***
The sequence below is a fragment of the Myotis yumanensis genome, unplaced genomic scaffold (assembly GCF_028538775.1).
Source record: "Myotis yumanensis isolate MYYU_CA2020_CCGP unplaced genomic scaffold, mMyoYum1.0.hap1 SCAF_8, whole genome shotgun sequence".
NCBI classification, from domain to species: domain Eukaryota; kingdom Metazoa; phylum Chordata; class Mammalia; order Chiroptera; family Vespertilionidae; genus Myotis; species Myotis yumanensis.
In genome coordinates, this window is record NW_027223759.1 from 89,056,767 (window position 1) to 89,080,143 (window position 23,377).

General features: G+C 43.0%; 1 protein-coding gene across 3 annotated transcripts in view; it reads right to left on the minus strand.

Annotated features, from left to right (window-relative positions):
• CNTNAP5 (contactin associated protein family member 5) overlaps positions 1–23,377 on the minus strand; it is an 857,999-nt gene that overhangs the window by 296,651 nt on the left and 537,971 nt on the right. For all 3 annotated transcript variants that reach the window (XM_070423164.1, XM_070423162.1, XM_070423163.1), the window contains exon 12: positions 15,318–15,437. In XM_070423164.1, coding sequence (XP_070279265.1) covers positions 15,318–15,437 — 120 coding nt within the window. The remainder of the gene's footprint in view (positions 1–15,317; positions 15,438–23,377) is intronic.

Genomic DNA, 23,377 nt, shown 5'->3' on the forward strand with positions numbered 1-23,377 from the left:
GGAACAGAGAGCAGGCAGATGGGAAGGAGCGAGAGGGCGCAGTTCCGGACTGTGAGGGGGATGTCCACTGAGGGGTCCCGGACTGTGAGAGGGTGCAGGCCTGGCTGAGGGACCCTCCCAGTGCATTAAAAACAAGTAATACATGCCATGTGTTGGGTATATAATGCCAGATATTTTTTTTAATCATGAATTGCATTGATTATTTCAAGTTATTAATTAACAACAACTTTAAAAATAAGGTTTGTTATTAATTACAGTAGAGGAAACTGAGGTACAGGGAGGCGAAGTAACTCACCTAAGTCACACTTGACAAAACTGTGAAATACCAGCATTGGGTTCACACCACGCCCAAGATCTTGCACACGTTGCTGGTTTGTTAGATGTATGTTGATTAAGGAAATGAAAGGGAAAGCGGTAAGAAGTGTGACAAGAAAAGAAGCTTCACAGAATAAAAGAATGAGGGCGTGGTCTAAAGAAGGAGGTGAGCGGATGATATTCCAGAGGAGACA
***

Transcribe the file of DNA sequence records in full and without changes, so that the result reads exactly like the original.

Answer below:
The sequence below is a fragment of the Myotis yumanensis genome, unplaced genomic scaffold (assembly GCF_028538775.1).
Source record: "Myotis yumanensis isolate MYYU_CA2020_CCGP unplaced genomic scaffold, mMyoYum1.0.hap1 SCAF_8, whole genome shotgun sequence".
NCBI classification, from domain to species: domain Eukaryota; kingdom Metazoa; phylum Chordata; class Mammalia; order Chiroptera; family Vespertilionidae; genus Myotis; species Myotis yumanensis.
In genome coordinates, this window is record NW_027223759.1 from 89,056,767 (window position 1) to 89,080,143 (window position 23,377).

General features: G+C 43.0%; 1 protein-coding gene across 3 annotated transcripts in view; it reads right to left on the minus strand.

Annotated features, from left to right (window-relative positions):
• CNTNAP5 (contactin associated protein family member 5) overlaps positions 1–23,377 on the minus strand; it is an 857,999-nt gene that overhangs the window by 296,651 nt on the left and 537,971 nt on the right. For all 3 annotated transcript variants that reach the window (XM_070423164.1, XM_070423162.1, XM_070423163.1), the window contains exon 12: positions 15,318–15,437. In XM_070423164.1, coding sequence (XP_070279265.1) covers positions 15,318–15,437 — 120 coding nt within the window. The remainder of the gene's footprint in view (positions 1–15,317; positions 15,438–23,377) is intronic.

Genomic DNA, 23,377 nt, shown 5'->3' on the forward strand with positions numbered 1-23,377 from the left:
GGAACAGAGAGCAGGCAGATGGGAAGGAGCGAGAGGGCGCAGTTCCGGACTGTGAGGGGGATGTCCACTGAGGGGTCCCGGACTGTGAGAGGGTGCAGGCCTGGCTGAGGGACCCTCCCAGTGCATTAAAAACAAGTAATACATGCCATGTGTTGGGTATATAATGCCAGATATTTTTTTTAATCATGAATTGCATTGATTATTTCAAGTTATTAATTAACAACAACTTTAAAAATAAGGTTTGTTATTAATTACAGTAGAGGAAACTGAGGTACAGGGAGGCGAAGTAACTCACCTAAGTCACACTTGACAAAACTGTGAAATACCAGCATTGGGTTCACACCACGCCCAAGATCTTGCACACGTTGCTGGTTTGTTAGATGTATGTTGATTAAGGAAATGAAAGGGAAAGCGGTAAGAAGTGTGACAAGAAAAGAAGCTTCACAGAATAAAAGAATGAGGGCGTGGTCTAAAGAAGGAGGTGAGCGGATGATATTCCAGAGGAGACA